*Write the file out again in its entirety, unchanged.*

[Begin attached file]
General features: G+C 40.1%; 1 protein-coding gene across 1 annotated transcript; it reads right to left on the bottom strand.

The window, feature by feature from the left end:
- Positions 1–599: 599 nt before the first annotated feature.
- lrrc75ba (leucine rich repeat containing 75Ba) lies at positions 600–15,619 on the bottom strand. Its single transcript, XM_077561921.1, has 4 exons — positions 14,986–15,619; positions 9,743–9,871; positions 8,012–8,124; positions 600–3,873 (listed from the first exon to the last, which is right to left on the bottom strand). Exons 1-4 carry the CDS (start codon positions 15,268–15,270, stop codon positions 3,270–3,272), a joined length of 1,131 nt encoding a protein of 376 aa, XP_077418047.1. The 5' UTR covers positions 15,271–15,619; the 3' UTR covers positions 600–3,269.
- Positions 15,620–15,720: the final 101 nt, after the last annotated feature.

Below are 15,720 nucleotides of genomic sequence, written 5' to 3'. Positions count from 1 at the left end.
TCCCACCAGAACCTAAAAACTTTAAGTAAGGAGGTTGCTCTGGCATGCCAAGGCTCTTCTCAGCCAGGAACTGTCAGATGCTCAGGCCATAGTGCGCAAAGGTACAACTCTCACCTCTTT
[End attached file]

General features: G+C 40.1%; 1 protein-coding gene across 1 annotated transcript; it reads right to left on the bottom strand.

The window, feature by feature from the left end:
- Positions 1–599: 599 nt before the first annotated feature.
- lrrc75ba (leucine rich repeat containing 75Ba) lies at positions 600–15,619 on the bottom strand. Its single transcript, XM_077561921.1, has 4 exons — positions 14,986–15,619; positions 9,743–9,871; positions 8,012–8,124; positions 600–3,873 (listed from the first exon to the last, which is right to left on the bottom strand). Exons 1-4 carry the CDS (start codon positions 15,268–15,270, stop codon positions 3,270–3,272), a joined length of 1,131 nt encoding a protein of 376 aa, XP_077418047.1. The 5' UTR covers positions 15,271–15,619; the 3' UTR covers positions 600–3,269.
- Positions 15,620–15,720: the final 101 nt, after the last annotated feature.

Below are 15,720 nucleotides of genomic sequence, written 5' to 3'. Positions count from 1 at the left end.
TCCCACCAGAACCTAAAAACTTTAAGTAAGGAGGTTGCTCTGGCATGCCAAGGCTCTTCTCAGCCAGGAACTGTCAGATGCTCAGGCCATAGTGCGCAAAGGTACAACTCTCACCTCTTT